Coronavirus in Switzerland: Half of Ticino fatalities come from nursing homes

New figures have shown the devastating impact of the coronavirus on elderly people in the southern Swiss canton of Ticino.

Coronavirus in Switzerland: Half of Ticino fatalities come from nursing homes

Just under half of those who have died in the canton were residents of the canton’s nursing homes, a new report has shown. 

As at Friday evening, a total of 299* people had died in the canton as a result of the coronavirus. Of that number, 136 lived in retirement homes and or old age care facilities.

UPDATE: What you need to know about the coronavirus crisis in Switzerland 

The figures were confirmed by cantonal doctor Giorgio Merlani late on Friday evening. 

Of the cantons 68 aged care facilities, 29 have had confirmed cases of Covid-19. 

Ticino health director Raffaele De Rosa said the cantonal health authorities were investigating why the infection rates – and death tolls – were so high in the region’s retirement homes. 

Widespread testing in the canton’s retirement facilities showed that 441 of all retirement home residents had been tested positive, 361 negative. 

Authorities believe that most of the transmissions took place in the shared living facilities in the retirement homes. 

Ticino was one of the first regions anywhere in Europe to restrict nursing home visits. 

*Note: As at Saturday afternoon, the total has risen to 304 fatalities in the canton – an increase of five since Friday – however figures are not available to show how many of these additional deaths have taken place in nursing homes. 


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Reader question: Can I put my Swiss health insurance on hold if I’m abroad?

Given how expensive health insurance premiums are in Switzerland, you may be tempted to suspend your policy while you are abroad. Is this possible?

Reader question: Can I put my Swiss health insurance on hold if I'm abroad?

Unlike the obligatory car insurance, which you can suspend temporarily by depositing your registration plates at the local motor vehicles office, rules pertaining to health insurance are much stricter.

As the Federal Office of Public Health explains it, “If you leave the country for a certain period to travel or study but do not take up residence abroad, you are still required to have [health] insurance in Switzerland”.

In other words, as long as you are a registered resident of Switzerland, regardless of your nationality or passport, you must keep your compulsory Swiss health insurance and pay your premiums. While you do this, you also remain covered against most medical emergencies while you travel.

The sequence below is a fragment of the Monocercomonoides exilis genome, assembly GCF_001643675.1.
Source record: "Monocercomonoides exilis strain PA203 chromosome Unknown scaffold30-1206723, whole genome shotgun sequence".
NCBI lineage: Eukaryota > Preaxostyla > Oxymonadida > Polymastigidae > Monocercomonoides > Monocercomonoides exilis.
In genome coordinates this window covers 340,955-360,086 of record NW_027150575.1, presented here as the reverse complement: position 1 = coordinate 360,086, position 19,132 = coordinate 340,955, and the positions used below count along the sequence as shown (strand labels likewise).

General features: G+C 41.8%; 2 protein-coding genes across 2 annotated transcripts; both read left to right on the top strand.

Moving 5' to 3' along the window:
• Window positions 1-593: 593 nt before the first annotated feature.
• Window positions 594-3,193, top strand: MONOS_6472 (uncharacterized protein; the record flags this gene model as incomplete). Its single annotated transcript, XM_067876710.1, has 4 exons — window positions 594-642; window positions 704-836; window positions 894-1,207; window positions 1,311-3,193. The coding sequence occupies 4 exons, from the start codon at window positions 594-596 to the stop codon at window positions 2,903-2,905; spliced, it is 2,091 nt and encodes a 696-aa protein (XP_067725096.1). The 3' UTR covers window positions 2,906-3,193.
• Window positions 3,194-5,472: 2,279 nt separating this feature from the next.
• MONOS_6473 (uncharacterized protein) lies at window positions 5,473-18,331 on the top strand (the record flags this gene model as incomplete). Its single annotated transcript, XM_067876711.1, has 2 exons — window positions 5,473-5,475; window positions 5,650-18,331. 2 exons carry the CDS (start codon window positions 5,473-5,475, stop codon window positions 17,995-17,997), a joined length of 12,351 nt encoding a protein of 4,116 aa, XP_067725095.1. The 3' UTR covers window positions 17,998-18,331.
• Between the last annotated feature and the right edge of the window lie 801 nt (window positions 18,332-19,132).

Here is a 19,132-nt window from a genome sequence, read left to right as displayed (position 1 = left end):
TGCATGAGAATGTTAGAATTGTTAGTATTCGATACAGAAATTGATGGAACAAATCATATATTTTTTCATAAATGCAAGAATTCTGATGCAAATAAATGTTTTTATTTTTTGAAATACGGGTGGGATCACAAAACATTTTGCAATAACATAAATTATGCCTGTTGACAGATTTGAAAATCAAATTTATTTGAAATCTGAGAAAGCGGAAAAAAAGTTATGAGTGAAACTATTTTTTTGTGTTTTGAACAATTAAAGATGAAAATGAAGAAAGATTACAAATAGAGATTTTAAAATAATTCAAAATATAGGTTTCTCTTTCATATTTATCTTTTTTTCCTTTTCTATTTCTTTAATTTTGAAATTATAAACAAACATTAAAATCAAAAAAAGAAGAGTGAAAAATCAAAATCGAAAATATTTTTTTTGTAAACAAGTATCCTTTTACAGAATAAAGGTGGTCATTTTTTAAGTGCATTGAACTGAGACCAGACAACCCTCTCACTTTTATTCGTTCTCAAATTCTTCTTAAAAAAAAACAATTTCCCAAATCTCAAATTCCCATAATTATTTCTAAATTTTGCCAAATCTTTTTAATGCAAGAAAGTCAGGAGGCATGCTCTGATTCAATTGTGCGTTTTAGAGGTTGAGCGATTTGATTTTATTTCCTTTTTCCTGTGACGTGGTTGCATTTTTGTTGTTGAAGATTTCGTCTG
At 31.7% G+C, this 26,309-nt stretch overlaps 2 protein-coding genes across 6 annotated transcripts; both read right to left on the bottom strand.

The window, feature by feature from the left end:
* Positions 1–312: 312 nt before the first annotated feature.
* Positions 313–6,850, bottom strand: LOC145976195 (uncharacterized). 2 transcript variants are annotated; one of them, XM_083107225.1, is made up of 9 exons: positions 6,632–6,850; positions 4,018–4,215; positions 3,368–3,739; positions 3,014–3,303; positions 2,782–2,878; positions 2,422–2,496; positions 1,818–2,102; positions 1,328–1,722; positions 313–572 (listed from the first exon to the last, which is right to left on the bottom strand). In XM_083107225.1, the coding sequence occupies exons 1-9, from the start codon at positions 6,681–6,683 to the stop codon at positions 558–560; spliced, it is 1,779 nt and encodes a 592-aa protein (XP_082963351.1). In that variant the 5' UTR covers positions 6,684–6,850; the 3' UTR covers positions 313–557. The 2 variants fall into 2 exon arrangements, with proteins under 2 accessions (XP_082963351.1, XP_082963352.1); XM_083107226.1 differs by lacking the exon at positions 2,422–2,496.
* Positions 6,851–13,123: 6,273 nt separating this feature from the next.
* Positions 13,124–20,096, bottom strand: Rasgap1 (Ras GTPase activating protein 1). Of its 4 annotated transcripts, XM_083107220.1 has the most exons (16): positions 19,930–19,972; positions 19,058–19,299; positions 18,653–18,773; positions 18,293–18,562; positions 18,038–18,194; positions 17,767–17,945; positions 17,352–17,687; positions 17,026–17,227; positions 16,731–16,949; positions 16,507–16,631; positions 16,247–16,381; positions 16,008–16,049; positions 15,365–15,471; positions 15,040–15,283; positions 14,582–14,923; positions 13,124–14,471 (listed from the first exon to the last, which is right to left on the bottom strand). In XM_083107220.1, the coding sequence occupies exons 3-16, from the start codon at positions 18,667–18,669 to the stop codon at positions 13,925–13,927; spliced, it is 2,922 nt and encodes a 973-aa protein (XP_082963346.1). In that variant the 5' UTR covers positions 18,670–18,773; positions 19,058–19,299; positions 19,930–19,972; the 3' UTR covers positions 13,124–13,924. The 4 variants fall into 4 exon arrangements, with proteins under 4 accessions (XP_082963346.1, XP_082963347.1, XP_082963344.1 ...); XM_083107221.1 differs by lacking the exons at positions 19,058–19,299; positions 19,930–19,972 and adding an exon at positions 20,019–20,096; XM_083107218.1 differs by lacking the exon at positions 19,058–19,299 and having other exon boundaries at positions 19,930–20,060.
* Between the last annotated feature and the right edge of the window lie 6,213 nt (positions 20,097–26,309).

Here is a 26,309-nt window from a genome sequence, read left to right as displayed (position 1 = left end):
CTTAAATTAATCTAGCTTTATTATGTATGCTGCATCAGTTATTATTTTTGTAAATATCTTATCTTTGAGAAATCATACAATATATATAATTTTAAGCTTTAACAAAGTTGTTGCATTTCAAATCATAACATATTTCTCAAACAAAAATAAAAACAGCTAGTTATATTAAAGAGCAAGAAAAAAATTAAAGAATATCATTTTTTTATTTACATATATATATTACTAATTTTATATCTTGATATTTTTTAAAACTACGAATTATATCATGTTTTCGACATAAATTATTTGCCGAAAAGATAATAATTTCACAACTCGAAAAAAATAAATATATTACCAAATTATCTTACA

However, rules are less stringent for supplemental health plans which can, in some cases, be put on hold, depending on the insurance provider, according to Switzerland’s Moneyland consumer website.

The only exception allowed for suspending the health insurance coverage is during a military or civil protection service which lasts more than 60 consecutive days.

“During these periods, the risks of illness and accident are covered by military insurance. Your health insurance provider will refund your premiums”, according to FOPH.

Under what circumstances can you cancel your Swiss health insurance?

Swiss law says you can cancel your insurance if you are moving abroad, either permanently for for a period exceeding three months.

If you do so, only claims for treatments given while you still lived in Switzerland will be paid by your insurance; any medical bills for treatment incurred after you officially leave will be denied.

These are the procedures for cancelling your compulsory health insurance if you leave the country under conditions mentioned above

To announce your departure abroad, you must send your insurance carrier a letter including your name, customer number or AVS/AHV number.

You must also include a certificate from your place of residence in Switzerland confirming that you have de-registered from your current address, as well as the date of your departure.

Note, however, that if your new destination is another Swiss community / canton, rather than a foreign country, your insurance can only be cancelled from the following calendar year and only if you present proof of having taken up a new policy with another company.

READ MORE: EXPLAINED: How to register your address in Switzerland

You can find out more information about this process here

If you suspend your health insurance for less than six years, you can reactivate it at a later date with the same company when you return to Switzerland.

READ MORE : What you should know about your Swiss health insurance before you go abroad